I'd love to hear a little about which ten books would be on your list!




  1. Ooh, I always love hearing about people's favorite/most influential books. I love watching those videos on YouTube too, although most tend just to list the titles, whereas I always love when someone elaborates on it a little. So I really enjoyed this post of yours.

    Because you mentioned Sum I remembered I still have a dvd of the Japanese film After Life. I haven't watched it yet, so I can't quite recommend it, but since it seemed to be something you might enjoy I thought I'd throw it out there anyway;)

    Anyway, I might share my favorite books too, at some point. Although I'm also a terrible decision maker when it comes to lists like that. Same goes for movies, and albums...

    1. Ooh I'll definitely look up After Life, definitely sounds like my kind of thing!

  2. You have a fascinating list of favourite books, of these I've only read Rebecca (which I loved)... I'll have to try some of the others you've mentioned :)

    1. Rebecca is so so wonderful, can't believe it took me so long to realise its beauty!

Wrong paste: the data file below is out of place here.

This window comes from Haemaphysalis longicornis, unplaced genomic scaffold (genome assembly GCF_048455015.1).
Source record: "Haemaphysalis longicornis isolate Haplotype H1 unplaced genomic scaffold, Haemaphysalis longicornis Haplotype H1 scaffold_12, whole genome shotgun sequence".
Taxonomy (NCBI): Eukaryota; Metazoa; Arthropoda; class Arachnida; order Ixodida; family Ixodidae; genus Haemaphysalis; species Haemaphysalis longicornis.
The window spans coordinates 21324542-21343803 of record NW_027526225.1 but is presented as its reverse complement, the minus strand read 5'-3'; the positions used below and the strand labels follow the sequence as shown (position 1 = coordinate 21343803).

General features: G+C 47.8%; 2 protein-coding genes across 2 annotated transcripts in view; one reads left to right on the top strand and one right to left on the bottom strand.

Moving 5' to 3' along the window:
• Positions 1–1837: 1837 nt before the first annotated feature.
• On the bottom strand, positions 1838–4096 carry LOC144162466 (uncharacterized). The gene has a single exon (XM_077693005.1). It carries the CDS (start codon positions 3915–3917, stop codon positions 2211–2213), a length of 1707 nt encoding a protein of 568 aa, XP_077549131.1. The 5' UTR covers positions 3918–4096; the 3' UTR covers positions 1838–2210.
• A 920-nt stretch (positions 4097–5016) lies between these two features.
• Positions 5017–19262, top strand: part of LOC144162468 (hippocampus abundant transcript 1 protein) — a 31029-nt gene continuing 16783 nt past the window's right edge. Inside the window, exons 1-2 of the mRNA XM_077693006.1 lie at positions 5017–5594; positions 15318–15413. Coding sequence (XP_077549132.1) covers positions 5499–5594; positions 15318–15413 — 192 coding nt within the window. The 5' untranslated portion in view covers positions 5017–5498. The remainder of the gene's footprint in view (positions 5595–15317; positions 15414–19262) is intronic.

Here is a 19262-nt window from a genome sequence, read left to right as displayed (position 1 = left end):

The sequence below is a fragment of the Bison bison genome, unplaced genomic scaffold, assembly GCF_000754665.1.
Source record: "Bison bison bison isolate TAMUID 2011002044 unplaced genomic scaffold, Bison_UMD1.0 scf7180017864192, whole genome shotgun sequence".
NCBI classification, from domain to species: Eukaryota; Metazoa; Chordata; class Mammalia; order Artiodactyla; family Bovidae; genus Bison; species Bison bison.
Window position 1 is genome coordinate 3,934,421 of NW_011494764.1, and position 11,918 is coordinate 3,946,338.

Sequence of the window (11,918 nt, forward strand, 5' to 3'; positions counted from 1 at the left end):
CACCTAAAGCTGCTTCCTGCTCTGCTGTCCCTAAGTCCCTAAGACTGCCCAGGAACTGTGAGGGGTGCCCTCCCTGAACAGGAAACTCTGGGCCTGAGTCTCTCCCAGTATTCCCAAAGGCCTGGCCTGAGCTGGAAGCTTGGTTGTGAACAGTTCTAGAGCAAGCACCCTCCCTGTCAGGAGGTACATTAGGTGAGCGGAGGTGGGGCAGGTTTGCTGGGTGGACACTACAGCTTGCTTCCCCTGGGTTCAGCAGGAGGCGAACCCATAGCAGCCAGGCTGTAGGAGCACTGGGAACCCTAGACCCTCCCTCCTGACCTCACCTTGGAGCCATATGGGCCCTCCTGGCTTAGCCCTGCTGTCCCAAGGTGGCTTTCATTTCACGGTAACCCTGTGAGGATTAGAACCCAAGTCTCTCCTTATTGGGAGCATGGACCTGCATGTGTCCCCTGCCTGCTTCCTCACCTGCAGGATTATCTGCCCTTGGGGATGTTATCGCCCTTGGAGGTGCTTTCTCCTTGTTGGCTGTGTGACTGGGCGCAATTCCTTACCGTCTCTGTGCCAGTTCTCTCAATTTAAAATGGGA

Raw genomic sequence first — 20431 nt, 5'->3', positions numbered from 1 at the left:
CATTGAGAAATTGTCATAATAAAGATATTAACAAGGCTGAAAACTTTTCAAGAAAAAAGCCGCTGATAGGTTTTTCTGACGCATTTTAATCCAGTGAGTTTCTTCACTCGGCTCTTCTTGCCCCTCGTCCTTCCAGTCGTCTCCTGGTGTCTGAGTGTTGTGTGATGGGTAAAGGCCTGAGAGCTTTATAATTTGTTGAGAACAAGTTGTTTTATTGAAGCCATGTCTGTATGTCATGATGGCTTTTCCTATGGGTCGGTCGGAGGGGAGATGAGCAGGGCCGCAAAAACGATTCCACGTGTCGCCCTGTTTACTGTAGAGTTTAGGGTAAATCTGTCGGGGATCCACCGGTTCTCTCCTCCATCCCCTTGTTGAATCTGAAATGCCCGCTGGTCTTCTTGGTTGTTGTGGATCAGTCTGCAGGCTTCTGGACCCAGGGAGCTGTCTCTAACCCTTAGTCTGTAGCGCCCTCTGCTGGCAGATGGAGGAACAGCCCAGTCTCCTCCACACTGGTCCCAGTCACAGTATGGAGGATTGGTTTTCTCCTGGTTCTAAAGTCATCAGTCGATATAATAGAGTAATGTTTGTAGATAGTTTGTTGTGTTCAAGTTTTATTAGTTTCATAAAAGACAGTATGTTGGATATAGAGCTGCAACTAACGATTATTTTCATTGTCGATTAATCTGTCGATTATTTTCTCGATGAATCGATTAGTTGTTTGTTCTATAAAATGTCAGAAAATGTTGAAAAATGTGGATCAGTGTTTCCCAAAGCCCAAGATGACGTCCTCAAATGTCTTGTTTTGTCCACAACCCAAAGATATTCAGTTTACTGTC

3. I loved reading this! Out of all of them I've only read Just Kids (took it on holiday with me and loved it so much I read it twice in a row) but now I want to read everything else on your list. Especially The Diving Bell and the Butterfly, it sounds incredible x

    Josie | Sick Chick Chic

    1. The Diving Bell is stunning, definitely worth a read!

  4. I'm glad you got around to doing this tag, it was really interesting to read! You've mentioned a few books that have been on my to-read list for a long time but for some reason I keep putting them off. Rebecca is one of those, and I think I've also got the idea in my head that I won't enjoy it, although I'm sure I'm wrong!
    I am also really interested in A Little Life, and now that it's out in paperback i'm definitely going to buy myself a copy! xx

    Bethan Likes

    1. I think you would really enjoy Rebecca!

  5. Ruby was my favourite book as a child too and I've never known anyone else who's even heard of it! I love finding out what books really mean something to people. It's always so interesting. And you've totally reminded me how much I need to get around to reading Rebecca!

    1. Me too! Ahh yes, you must give Rebecca a read!